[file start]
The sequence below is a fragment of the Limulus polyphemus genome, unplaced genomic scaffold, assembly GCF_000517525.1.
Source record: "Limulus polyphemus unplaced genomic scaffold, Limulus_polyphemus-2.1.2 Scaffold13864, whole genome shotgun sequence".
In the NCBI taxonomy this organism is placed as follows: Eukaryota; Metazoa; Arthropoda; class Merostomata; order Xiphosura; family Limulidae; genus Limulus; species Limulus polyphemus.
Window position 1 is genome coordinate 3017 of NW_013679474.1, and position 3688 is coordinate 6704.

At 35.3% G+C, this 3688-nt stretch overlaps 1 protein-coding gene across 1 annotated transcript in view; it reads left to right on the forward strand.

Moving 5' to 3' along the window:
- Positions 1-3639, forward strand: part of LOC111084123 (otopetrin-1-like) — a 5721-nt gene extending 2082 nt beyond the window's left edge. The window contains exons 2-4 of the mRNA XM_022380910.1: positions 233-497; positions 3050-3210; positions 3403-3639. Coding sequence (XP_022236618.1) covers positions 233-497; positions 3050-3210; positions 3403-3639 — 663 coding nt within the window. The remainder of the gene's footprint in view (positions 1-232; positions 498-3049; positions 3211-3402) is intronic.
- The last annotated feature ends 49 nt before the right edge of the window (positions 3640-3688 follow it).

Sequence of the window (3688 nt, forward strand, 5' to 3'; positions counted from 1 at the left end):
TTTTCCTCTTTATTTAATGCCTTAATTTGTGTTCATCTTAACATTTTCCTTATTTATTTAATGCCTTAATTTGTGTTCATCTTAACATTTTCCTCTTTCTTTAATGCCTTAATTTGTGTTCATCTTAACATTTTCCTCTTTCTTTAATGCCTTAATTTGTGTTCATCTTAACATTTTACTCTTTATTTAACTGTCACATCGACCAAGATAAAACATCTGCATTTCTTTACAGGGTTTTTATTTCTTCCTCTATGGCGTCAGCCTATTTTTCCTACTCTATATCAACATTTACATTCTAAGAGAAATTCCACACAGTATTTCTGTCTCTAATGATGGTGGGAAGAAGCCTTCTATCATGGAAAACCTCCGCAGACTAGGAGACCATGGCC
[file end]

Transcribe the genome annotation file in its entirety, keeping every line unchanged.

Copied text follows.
The sequence below is a fragment of the Limulus polyphemus genome, unplaced genomic scaffold, assembly GCF_000517525.1.
Source record: "Limulus polyphemus unplaced genomic scaffold, Limulus_polyphemus-2.1.2 Scaffold13864, whole genome shotgun sequence".
In the NCBI taxonomy this organism is placed as follows: Eukaryota; Metazoa; Arthropoda; class Merostomata; order Xiphosura; family Limulidae; genus Limulus; species Limulus polyphemus.
Window position 1 is genome coordinate 3017 of NW_013679474.1, and position 3688 is coordinate 6704.

At 35.3% G+C, this 3688-nt stretch overlaps 1 protein-coding gene across 1 annotated transcript in view; it reads left to right on the forward strand.

Moving 5' to 3' along the window:
- Positions 1-3639, forward strand: part of LOC111084123 (otopetrin-1-like) — a 5721-nt gene extending 2082 nt beyond the window's left edge. The window contains exons 2-4 of the mRNA XM_022380910.1: positions 233-497; positions 3050-3210; positions 3403-3639. Coding sequence (XP_022236618.1) covers positions 233-497; positions 3050-3210; positions 3403-3639 — 663 coding nt within the window. The remainder of the gene's footprint in view (positions 1-232; positions 498-3049; positions 3211-3402) is intronic.
- The last annotated feature ends 49 nt before the right edge of the window (positions 3640-3688 follow it).

Sequence of the window (3688 nt, forward strand, 5' to 3'; positions counted from 1 at the left end):
TTTTCCTCTTTATTTAATGCCTTAATTTGTGTTCATCTTAACATTTTCCTTATTTATTTAATGCCTTAATTTGTGTTCATCTTAACATTTTCCTCTTTCTTTAATGCCTTAATTTGTGTTCATCTTAACATTTTCCTCTTTCTTTAATGCCTTAATTTGTGTTCATCTTAACATTTTACTCTTTATTTAACTGTCACATCGACCAAGATAAAACATCTGCATTTCTTTACAGGGTTTTTATTTCTTCCTCTATGGCGTCAGCCTATTTTTCCTACTCTATATCAACATTTACATTCTAAGAGAAATTCCACACAGTATTTCTGTCTCTAATGATGGTGGGAAGAAGCCTTCTATCATGGAAAACCTCCGCAGACTAGGAGACCATGGCC